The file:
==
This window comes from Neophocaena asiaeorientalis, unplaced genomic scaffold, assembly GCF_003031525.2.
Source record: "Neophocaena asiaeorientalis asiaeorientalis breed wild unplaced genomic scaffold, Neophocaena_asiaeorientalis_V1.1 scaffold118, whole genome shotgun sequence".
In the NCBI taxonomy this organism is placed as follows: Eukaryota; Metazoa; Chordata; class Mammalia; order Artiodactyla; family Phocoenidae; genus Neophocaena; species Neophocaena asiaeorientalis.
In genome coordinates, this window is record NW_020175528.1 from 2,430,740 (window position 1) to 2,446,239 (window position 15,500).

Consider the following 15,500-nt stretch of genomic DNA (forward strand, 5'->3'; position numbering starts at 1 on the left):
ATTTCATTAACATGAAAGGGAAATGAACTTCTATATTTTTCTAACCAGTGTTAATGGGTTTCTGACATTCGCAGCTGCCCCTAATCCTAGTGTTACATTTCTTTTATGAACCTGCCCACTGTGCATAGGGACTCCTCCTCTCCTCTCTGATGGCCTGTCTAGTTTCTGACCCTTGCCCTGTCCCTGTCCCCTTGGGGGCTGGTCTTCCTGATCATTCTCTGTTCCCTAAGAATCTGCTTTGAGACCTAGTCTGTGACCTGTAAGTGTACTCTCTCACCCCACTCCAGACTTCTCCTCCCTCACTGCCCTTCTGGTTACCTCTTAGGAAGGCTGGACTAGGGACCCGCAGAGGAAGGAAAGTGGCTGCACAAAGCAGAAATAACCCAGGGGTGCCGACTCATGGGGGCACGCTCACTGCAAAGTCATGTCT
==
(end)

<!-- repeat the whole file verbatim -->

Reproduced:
This window comes from Neophocaena asiaeorientalis, unplaced genomic scaffold, assembly GCF_003031525.2.
Source record: "Neophocaena asiaeorientalis asiaeorientalis breed wild unplaced genomic scaffold, Neophocaena_asiaeorientalis_V1.1 scaffold118, whole genome shotgun sequence".
In the NCBI taxonomy this organism is placed as follows: Eukaryota; Metazoa; Chordata; class Mammalia; order Artiodactyla; family Phocoenidae; genus Neophocaena; species Neophocaena asiaeorientalis.
In genome coordinates, this window is record NW_020175528.1 from 2,430,740 (window position 1) to 2,446,239 (window position 15,500).

Consider the following 15,500-nt stretch of genomic DNA (forward strand, 5'->3'; position numbering starts at 1 on the left):
ATTTCATTAACATGAAAGGGAAATGAACTTCTATATTTTTCTAACCAGTGTTAATGGGTTTCTGACATTCGCAGCTGCCCCTAATCCTAGTGTTACATTTCTTTTATGAACCTGCCCACTGTGCATAGGGACTCCTCCTCTCCTCTCTGATGGCCTGTCTAGTTTCTGACCCTTGCCCTGTCCCTGTCCCCTTGGGGGCTGGTCTTCCTGATCATTCTCTGTTCCCTAAGAATCTGCTTTGAGACCTAGTCTGTGACCTGTAAGTGTACTCTCTCACCCCACTCCAGACTTCTCCTCCCTCACTGCCCTTCTGGTTACCTCTTAGGAAGGCTGGACTAGGGACCCGCAGAGGAAGGAAAGTGGCTGCACAAAGCAGAAATAACCCAGGGGTGCCGACTCATGGGGGCACGCTCACTGCAAAGTCATGTCT